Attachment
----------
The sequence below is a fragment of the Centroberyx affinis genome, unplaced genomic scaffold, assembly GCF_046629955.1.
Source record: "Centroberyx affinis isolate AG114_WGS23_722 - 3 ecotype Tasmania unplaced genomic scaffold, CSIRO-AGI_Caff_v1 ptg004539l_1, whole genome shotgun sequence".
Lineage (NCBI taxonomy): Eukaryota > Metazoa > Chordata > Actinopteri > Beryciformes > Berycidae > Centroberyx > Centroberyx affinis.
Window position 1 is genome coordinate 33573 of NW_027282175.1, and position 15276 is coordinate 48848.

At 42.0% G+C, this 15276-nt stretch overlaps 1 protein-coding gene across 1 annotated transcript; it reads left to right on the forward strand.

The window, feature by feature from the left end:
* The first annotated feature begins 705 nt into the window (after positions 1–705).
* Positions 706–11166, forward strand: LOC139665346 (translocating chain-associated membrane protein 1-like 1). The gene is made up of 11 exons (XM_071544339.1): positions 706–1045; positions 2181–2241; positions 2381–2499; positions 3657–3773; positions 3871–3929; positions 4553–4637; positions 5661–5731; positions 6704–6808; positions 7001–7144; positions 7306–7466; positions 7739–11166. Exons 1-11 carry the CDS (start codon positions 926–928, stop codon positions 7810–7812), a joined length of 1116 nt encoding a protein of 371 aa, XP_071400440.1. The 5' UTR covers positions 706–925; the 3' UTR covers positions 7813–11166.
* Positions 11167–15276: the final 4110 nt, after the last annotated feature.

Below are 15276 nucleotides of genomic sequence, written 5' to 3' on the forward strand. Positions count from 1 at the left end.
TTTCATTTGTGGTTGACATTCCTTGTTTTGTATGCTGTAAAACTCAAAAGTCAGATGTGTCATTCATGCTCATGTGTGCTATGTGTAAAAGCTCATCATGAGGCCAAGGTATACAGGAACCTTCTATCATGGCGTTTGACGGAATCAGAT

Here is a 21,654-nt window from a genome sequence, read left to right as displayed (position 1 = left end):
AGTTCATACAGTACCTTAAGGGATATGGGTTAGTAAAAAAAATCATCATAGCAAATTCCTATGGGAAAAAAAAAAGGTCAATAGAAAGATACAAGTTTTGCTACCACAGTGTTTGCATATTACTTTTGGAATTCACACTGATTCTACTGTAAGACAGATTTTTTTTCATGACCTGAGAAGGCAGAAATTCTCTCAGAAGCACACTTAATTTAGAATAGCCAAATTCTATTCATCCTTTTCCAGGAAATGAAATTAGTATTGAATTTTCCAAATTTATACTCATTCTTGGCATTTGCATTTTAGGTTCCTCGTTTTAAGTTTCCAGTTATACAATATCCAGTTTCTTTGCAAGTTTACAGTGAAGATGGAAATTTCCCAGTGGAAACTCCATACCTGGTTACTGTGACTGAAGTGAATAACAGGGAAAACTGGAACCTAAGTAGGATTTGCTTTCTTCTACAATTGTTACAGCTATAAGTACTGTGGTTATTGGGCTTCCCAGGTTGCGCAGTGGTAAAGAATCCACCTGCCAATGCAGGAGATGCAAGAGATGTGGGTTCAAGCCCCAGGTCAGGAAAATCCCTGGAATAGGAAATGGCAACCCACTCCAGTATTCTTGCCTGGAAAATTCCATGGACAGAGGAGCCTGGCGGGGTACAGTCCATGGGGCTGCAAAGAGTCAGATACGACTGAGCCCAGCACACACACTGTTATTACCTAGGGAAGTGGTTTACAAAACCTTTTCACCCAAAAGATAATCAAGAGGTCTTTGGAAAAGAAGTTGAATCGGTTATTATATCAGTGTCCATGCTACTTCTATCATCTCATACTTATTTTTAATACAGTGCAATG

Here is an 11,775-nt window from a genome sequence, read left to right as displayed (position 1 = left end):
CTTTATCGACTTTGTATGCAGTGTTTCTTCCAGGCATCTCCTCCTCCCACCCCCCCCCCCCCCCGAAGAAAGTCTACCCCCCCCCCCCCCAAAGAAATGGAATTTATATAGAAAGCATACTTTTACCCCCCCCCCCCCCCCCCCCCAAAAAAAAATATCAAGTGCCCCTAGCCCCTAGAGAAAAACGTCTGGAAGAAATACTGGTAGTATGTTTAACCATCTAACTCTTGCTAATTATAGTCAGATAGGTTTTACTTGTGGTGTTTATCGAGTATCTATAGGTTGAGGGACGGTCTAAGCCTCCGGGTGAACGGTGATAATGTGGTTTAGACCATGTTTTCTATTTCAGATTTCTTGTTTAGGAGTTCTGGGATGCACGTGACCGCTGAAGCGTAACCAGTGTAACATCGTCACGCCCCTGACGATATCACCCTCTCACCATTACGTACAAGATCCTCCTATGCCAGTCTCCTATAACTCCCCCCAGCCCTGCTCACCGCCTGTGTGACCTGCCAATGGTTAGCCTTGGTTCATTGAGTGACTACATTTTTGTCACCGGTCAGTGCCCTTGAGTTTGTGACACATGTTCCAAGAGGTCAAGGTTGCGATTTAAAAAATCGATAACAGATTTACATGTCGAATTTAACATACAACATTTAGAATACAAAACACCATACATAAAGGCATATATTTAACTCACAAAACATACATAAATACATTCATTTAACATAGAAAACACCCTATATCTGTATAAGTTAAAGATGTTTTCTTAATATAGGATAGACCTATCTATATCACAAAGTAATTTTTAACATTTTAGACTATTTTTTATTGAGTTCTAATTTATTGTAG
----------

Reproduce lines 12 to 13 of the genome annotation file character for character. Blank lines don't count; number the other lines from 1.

Here is a 21,654-nt window from a genome sequence, read left to right as displayed (position 1 = left end):
AGTTCATACAGTACCTTAAGGGATATGGGTTAGTAAAAAAAATCATCATAGCAAATTCCTATGGGAAAAAAAAAAGGTCAATAGAAAGATACAAGTTTTGCTACCACAGTGTTTGCATATTACTTTTGGAATTCACACTGATTCTACTGTAAGACAGATTTTTTTTCATGACCTGAGAAGGCAGAAATTCTCTCAGAAGCACACTTAATTTAGAATAGCCAAATTCTATTCATCCTTTTCCAGGAAATGAAATTAGTATTGAATTTTCCAAATTTATACTCATTCTTGGCATTTGCATTTTAGGTTCCTCGTTTTAAGTTTCCAGTTATACAATATCCAGTTTCTTTGCAAGTTTACAGTGAAGATGGAAATTTCCCAGTGGAAACTCCATACCTGGTTACTGTGACTGAAGTGAATAACAGGGAAAACTGGAACCTAAGTAGGATTTGCTTTCTTCTACAATTGTTACAGCTATAAGTACTGTGGTTATTGGGCTTCCCAGGTTGCGCAGTGGTAAAGAATCCACCTGCCAATGCAGGAGATGCAAGAGATGTGGGTTCAAGCCCCAGGTCAGGAAAATCCCTGGAATAGGAAATGGCAACCCACTCCAGTATTCTTGCCTGGAAAATTCCATGGACAGAGGAGCCTGGCGGGGTACAGTCCATGGGGCTGCAAAGAGTCAGATACGACTGAGCCCAGCACACACACTGTTATTACCTAGGGAAGTGGTTTACAAAACCTTTTCACCCAAAAGATAATCAAGAGGTCTTTGGAAAAGAAGTTGAATCGGTTATTATATCAGTGTCCATGCTACTTCTATCATCTCATACTTATTTTTAATACAGTGCAATG